The word nashid is related to the verb anshada which means to 'make something known as raising one's voice' as one would when a lost item has been found.
In the case of poetry, the munshid, the one who performs inshad, makes the meanings and feelings of the poetry 'known' by raising their voice to give due and a full performance to the poem.
The word nashid commonly denotes in our time halal poetry (on the topic of Allah, his messenger (alayhi s-Salam), or good character sung without instruments.
They are commonly memorised in the Arabic phrase, 'Suni'a bi sihrika', whose consonants are the Arabic saad for the maqam Saba, nun for the nahawand (from ancient Persia),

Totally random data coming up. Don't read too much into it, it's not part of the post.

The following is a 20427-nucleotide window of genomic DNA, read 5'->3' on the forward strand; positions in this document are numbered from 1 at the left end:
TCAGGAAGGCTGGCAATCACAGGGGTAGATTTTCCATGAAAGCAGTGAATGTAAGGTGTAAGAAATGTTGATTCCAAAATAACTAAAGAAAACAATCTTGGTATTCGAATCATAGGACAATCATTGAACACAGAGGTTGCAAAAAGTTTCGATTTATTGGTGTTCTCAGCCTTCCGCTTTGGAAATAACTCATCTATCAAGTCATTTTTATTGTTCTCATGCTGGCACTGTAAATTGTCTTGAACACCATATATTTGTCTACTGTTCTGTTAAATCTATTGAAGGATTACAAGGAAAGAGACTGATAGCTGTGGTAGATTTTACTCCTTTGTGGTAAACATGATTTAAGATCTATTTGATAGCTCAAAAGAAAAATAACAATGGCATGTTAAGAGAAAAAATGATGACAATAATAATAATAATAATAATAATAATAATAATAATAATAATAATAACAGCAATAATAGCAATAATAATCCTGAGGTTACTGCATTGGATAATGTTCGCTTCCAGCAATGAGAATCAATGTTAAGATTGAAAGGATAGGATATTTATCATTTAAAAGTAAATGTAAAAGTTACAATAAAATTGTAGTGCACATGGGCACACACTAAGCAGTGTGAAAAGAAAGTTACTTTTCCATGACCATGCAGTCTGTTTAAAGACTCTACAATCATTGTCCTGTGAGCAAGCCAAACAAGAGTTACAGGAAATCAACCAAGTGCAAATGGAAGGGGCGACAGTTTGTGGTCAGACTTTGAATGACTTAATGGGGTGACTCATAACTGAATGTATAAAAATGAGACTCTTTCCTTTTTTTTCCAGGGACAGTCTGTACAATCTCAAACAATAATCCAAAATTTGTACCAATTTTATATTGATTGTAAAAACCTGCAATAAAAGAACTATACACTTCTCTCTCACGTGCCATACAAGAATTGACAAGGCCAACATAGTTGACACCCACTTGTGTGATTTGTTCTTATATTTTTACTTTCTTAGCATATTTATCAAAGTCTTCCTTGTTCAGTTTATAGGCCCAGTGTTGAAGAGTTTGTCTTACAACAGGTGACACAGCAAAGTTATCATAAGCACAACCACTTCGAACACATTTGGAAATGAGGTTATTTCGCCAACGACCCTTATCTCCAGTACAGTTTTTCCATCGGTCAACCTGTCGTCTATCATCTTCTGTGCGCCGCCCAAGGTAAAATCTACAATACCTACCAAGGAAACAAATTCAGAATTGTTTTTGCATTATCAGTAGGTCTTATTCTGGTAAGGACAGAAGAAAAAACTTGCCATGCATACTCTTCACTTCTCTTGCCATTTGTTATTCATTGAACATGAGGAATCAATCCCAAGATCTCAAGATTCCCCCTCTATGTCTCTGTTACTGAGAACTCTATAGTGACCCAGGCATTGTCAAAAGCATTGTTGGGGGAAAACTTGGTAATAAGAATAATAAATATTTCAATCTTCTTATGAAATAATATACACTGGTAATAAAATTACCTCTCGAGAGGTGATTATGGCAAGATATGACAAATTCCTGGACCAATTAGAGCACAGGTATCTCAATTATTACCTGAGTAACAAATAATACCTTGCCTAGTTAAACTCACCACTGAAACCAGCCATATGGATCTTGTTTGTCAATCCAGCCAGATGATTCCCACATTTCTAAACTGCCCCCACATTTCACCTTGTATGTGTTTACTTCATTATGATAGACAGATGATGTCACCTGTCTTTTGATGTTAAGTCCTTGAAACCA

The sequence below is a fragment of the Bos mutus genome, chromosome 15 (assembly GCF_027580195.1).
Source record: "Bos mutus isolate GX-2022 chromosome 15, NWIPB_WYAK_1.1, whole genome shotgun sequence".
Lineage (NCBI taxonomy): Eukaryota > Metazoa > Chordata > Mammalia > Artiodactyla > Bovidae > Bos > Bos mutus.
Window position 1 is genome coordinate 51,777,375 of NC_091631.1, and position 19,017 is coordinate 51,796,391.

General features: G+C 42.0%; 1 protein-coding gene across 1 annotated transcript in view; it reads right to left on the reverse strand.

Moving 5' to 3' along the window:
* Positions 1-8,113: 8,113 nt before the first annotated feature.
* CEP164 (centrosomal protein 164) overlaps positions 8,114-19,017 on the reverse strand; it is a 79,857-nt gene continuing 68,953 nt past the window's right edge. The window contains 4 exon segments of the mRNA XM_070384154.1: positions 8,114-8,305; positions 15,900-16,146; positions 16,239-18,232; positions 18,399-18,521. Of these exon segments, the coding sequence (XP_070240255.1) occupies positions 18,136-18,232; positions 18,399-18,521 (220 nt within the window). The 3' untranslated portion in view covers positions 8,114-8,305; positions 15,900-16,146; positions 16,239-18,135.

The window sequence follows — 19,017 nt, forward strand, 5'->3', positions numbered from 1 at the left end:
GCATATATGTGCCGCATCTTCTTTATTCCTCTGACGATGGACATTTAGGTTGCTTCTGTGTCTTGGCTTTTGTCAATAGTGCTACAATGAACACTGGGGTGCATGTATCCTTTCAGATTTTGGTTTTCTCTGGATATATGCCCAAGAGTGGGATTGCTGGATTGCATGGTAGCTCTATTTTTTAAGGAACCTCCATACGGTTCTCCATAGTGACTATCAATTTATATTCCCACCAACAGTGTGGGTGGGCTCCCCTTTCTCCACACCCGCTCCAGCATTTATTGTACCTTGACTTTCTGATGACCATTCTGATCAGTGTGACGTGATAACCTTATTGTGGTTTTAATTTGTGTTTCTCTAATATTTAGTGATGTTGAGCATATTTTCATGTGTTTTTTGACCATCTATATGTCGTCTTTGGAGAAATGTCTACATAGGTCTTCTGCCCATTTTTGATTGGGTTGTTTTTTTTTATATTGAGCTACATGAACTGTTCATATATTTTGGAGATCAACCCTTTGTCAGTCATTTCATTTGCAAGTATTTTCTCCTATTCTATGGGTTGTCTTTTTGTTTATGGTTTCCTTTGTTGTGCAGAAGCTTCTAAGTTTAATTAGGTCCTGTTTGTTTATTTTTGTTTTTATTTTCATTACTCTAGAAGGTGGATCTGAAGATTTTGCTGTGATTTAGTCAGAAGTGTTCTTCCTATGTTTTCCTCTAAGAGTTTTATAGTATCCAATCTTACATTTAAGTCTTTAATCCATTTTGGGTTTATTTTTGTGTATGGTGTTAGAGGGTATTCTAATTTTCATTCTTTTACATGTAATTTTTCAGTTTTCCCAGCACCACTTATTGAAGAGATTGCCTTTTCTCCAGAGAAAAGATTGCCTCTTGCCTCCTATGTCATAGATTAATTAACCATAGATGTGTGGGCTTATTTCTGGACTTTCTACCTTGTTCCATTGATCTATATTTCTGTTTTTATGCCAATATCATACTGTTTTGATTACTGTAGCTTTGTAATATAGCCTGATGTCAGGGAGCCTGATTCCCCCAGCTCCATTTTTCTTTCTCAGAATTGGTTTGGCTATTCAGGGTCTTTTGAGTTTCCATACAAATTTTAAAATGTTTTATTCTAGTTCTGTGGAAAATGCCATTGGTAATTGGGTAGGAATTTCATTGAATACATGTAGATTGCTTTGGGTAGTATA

'ayn for 'Ajam meaning foreign which is the closest to a Western major scale, ba' for heavy used maqam Bayat, sin for Sika which is the exultant maqam of Tala'a l-Bard,
ha' for Hijaz which is the exotic and typically Middle-Eastern maqam of the adhan of the Haramayn (the two sacred sanctuaries), ra' for another heavily worked maqam; Rasd,
and finally kaf for Kurdi, the Maqam contributed by the Kurds of the Middle-East.
A well-memorised nashid for which one knows the maqam can be used to determine the maqam of an unknown nashid as it can be used as a point of departure for reciting Qur'an in that maqam.